Second Life has the potential to draw in people, to excite them, to allow them to collaborate and share and create more than the sum of their parts… it allows people to learn with the terrain becoming part of the memory, an aide-memoire. There are some shining examples…I’d nominate the fly through of the Testis by Ohio State as one of these. I think it is amazingly well done, well constructed, well thought out. And it is open to all, too.

    I’d love to see lots of imaginative, open, educational builds which use the strong points of SL and which don’t simply transport the real life into the virtual… and I will be waching this thread with baited breath, hoping to find some.

    I was impressed when I read Peter Senge’s theories that some organisations may be about learning – like secondary schools, for example – but aren’t necessarily learning organisations in the sense that they don’t learn from experience or change their behaviour as institutions. I can see that’s true with a large number of institutions in the real world and the virtual world… I hope that’s going to change though, as I believe it must for them to make the most of a virtual learning environment, where the learning is never simply in one direction.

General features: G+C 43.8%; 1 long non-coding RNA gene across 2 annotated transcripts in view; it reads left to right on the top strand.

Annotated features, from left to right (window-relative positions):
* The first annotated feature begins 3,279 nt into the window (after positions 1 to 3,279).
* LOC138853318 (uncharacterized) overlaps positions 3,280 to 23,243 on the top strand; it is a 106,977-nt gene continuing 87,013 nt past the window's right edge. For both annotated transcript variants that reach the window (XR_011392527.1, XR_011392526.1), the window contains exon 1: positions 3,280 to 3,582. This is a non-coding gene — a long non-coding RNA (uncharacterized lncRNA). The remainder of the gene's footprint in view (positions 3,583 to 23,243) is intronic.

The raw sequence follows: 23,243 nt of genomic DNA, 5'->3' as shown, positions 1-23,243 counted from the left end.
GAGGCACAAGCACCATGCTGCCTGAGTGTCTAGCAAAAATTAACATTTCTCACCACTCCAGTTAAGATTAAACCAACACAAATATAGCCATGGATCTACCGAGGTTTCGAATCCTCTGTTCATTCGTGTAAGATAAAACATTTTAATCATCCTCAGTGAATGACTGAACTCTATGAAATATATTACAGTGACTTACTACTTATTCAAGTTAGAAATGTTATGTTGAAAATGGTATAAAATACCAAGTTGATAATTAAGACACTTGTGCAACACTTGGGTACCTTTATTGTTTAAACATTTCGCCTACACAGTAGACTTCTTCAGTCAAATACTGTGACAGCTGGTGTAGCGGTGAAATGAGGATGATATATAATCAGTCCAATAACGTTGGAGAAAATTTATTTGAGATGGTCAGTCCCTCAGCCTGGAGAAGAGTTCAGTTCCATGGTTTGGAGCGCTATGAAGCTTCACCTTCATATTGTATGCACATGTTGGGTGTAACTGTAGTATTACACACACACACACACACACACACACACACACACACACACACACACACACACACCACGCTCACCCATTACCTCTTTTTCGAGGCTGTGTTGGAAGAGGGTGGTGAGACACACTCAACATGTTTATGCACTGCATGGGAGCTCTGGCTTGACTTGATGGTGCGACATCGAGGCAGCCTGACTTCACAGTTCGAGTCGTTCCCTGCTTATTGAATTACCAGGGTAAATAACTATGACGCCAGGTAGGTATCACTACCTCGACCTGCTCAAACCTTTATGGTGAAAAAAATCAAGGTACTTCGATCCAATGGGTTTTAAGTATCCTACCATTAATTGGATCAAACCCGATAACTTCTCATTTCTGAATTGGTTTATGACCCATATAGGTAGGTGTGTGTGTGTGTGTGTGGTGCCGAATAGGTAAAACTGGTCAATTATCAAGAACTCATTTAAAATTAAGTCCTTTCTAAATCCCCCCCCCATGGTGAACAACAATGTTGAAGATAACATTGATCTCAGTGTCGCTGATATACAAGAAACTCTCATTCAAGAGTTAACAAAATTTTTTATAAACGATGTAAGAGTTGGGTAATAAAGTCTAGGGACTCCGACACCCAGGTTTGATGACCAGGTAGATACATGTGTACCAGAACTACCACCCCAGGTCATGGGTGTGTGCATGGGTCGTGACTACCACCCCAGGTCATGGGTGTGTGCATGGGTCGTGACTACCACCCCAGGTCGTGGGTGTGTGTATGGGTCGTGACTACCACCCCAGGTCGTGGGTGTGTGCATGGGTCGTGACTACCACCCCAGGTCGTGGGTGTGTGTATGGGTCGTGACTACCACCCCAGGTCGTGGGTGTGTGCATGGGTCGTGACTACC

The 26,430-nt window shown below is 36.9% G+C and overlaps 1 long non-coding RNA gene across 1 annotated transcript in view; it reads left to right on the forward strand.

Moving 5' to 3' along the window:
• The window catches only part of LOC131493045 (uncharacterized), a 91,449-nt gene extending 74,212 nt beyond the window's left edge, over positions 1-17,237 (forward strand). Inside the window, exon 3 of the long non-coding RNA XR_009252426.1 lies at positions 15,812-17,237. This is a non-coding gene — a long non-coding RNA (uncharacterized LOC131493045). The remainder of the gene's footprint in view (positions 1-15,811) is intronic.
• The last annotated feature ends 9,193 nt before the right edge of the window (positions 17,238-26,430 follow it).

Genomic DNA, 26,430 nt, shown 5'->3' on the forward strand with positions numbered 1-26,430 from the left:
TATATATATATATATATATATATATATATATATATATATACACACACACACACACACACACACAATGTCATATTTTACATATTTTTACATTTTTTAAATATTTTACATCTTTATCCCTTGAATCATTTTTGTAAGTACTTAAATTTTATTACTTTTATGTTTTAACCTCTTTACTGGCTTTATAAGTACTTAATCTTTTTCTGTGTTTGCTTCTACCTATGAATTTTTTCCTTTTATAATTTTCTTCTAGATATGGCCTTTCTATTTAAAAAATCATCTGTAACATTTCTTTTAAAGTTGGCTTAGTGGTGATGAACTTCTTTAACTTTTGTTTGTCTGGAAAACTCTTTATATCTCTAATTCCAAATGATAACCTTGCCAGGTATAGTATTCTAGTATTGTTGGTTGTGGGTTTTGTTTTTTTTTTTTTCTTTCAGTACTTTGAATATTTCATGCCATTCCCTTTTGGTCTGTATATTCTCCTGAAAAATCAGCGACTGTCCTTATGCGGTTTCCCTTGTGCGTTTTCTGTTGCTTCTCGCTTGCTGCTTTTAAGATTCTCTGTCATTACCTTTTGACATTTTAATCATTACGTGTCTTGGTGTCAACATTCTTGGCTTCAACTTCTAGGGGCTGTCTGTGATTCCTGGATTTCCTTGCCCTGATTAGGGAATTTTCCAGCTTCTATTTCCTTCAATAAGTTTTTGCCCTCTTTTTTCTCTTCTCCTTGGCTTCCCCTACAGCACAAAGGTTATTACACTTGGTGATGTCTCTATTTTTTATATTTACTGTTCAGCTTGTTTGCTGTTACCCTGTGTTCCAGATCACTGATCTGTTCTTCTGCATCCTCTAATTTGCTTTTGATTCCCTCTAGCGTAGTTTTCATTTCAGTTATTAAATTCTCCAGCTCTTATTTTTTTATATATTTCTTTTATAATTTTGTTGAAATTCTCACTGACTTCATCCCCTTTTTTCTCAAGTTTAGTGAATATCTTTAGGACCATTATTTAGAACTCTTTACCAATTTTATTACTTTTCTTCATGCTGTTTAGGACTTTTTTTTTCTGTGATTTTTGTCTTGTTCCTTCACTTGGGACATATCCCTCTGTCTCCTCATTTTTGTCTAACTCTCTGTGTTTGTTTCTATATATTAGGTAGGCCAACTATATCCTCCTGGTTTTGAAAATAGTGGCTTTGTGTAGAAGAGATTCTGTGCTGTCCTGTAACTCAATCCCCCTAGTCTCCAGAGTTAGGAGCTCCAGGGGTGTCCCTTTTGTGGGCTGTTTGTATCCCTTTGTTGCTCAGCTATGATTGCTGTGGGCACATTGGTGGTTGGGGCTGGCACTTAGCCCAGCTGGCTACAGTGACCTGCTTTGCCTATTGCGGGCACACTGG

5. Greetings,
    This semester I am teaching sociology of religion in Second Life by having a group of undergraduates perform a pagan circle ritual in Second Life. They role play the entire ritual, which culminates in invoking the Egyptian god Thoth. It’s a lot of fun and they never want to leave the class once time is up.

  6. John,

    You might be interested in several papers that a colleague and I have just published about this. These may be too “academic” for your needs, but the first paper references several projects and the second helps to highlight the advantages and constraints of the technology beyond what is currently the status quo in medical education. Both are available online:

    Kopp, G. & Burkle, M. (2010). Using Second Life for just-in-time training: building teaching frameworks in virtual worlds. International Journal: Advanced Corporate Learning, 3 (3), 19-25. Available online at

    Kopp, G. & Burkle, M. (2010). Web 2.0 and 3.0 affordances for second generation virtual patients. International Journal of Computers in Healthcare, 1(1), 3-19. Available online at

    Hope these help.


  7. Hey Pathfinder! I’m starting a community literacy center for residents of Second Life in November. My dissertation is about community literacy centers and I realized that residents don’t have anywhere to go to get help with their writing, RL- or SL-based.

    I’m working with Virtual Harlem, Virtual Montmartre, and with Rockcliffe U. I will be doing workshops on life writing, resume writing, and whatever else people want.